As Election Day 2004 approaches, there will undoubtedly be a lot of talk concerning which major party candidate is most personally appealing. A commonly held view is that presidential elections are largely personality contests, and that the candidate with the best-liked personality wins. If such a view is correct, then presidential elections are fairly similar to elections for class president in high school, albeit on a much larger scale. But is this really the case? Based on a careful analysis of national survey data from the last 11 presidential elections, this article concludes that such a view is unfounded.
Despite commonplace assertions from pundits that the most personally appealing candidate is bound to be victorious, the American National Election Studies data show this was not the case in a number of recent presidential election contests. Furthermore, personal popularity is shown to be a complex phenomenon, with a candidate who does well on one dimension, such as integrity, frequently not doing so well on another dimension, such as competence. In short, presidential elections are not simply personality contests.
While elections are not just about who has the most pleasing personality, individuals do matter in presidential elections. The presidency is a distinctly personal office, and which individuals are nominated by the major parties certainly influences the outcome. It has often been said that American presidential elections are candidate centered, and indeed they are. Television, direct mail, and now the Internet have freed candidates from reliance on political parties, thereby allowing campaigns to be run independently of party affiliation. Presidential nominees are self-starters who assemble their own personal campaign organizations, raise most of the funds needed to run in the primaries through these organizations, and set their own individual issue agendas. Presidential candidates of the 21st century stress their own specific issue stances, and citizens naturally view the major issues primarily through the perspective of the competing candidates.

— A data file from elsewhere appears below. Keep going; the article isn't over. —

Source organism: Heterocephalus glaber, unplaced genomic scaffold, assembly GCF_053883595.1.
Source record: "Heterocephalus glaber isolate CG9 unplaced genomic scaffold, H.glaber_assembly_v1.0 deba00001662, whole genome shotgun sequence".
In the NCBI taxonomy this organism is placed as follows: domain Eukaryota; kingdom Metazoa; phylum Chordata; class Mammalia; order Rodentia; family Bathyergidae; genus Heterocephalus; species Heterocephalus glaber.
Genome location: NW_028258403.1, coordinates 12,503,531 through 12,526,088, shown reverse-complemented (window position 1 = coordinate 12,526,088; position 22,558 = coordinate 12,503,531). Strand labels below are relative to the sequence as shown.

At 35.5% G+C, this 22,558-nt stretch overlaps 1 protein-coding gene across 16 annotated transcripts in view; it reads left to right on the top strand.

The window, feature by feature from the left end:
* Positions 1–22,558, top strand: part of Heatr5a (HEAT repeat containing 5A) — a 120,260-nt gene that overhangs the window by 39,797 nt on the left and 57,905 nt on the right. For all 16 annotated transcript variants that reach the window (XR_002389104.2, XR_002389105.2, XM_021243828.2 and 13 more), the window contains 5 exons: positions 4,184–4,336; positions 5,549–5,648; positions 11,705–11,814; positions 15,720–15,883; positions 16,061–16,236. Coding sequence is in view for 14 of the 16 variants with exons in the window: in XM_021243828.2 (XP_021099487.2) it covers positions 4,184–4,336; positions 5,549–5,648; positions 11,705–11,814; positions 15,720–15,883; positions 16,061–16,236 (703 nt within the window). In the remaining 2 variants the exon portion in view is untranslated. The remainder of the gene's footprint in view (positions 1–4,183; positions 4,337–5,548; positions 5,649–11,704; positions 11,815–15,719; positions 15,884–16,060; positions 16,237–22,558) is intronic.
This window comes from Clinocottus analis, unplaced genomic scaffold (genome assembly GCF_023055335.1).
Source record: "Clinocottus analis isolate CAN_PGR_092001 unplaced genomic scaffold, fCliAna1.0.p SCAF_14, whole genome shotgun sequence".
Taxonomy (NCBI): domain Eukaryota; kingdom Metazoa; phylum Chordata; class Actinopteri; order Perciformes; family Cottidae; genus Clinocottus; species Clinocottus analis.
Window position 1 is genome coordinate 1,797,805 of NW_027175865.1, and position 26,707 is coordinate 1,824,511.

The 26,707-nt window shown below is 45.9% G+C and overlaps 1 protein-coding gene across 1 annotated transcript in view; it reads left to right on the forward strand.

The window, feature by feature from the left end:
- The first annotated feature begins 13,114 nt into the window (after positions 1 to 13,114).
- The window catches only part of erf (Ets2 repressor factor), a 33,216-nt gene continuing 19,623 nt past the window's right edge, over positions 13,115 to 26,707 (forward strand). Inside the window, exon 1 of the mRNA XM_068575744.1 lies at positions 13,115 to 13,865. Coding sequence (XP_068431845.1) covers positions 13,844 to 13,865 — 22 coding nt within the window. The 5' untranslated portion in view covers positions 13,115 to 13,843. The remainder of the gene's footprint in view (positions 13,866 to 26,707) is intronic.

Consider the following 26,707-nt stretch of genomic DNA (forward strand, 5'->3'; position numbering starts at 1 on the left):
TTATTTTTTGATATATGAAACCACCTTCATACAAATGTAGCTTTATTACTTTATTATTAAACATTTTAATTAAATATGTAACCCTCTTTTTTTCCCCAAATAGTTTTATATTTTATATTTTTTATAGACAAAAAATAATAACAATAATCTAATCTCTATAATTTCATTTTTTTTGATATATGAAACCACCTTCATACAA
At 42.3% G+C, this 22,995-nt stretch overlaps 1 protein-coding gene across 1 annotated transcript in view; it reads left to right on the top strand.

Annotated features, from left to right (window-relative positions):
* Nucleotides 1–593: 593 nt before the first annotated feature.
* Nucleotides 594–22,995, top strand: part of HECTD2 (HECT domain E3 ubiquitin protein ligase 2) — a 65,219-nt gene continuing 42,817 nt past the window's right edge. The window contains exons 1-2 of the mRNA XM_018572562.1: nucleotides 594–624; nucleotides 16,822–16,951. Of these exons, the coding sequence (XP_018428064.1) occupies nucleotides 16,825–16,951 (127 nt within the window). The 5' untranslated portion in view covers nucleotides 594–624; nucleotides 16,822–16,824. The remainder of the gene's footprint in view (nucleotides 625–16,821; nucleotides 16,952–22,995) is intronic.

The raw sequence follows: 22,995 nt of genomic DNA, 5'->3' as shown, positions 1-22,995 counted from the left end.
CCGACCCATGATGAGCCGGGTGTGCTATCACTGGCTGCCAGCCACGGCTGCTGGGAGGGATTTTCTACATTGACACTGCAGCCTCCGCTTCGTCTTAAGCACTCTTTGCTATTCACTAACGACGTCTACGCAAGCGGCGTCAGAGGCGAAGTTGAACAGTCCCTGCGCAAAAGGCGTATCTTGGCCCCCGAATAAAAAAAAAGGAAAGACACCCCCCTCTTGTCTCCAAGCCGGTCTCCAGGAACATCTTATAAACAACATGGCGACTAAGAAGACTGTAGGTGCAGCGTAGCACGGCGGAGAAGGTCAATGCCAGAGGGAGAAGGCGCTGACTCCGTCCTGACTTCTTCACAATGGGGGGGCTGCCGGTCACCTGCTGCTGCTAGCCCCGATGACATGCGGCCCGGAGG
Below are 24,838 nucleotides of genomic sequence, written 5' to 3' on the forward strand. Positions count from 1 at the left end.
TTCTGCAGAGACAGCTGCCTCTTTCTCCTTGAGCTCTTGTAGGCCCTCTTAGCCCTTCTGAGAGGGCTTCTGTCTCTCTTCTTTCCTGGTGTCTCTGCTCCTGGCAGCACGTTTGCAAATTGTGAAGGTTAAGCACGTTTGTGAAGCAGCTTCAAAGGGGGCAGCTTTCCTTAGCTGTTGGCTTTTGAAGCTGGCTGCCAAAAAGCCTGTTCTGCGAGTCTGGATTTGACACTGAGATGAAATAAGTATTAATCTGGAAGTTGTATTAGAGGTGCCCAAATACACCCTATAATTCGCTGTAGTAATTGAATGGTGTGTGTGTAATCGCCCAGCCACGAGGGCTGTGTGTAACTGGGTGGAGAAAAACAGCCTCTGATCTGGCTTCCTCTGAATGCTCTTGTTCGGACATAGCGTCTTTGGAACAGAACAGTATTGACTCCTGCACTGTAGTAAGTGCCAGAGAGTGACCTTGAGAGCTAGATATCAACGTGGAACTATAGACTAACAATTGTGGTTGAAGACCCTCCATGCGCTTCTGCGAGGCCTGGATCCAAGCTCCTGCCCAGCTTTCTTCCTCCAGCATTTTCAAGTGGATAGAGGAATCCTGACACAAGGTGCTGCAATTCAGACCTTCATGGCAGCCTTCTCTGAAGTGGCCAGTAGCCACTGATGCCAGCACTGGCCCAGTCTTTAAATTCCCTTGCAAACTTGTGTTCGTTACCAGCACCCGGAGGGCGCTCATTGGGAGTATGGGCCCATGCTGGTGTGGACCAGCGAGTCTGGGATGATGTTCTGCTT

Personalities surely matter somewhat, but what has become the core of candidate-centered politics in presidential campaigns has been the issues. In the early days of voting behavior research, presidential election issues typically centered on relatively stable images of the parties, such as which party would be for more government aid to provide jobs or involvement in foreign conflicts. In recent elections, however, the public has come to focus far more on the short-term issues defined by the candidates during the campaign. Because these short-term issues have come to be seen as shaping the party as well, presidential candidates and their parties are now evaluated far more similarly than in the early days of candidate-centered politics, when candidates staked out positions independent of their parties. Whereas once a candidate's chances of winning hinged greatly on the popularity of his party and the issues it stands for, now it is more the other way around in American presidential elections. This article reviews a wealth of historical data on presidential candidate popularity from 1952 to 2000 that illuminates these points.
Presidential Candidate Popularity, 1952-2000
Since 1952, the American National Election Studies have conducted a nationally representative survey of the U.S. population every four years concerning the presidential election. Respondents are asked a variety of questions in the fall prior to the election and then reinterviewed as soon as possible following the election. The data from these studies have long provided an invaluable resource for the study of U.S. presidential elections. In particular, these studies have consistently asked people to say what they liked and disliked about the major presidential candidates. The exact wording has been as follows:
Is there anything in particular about--that might make you want to
vote for him? …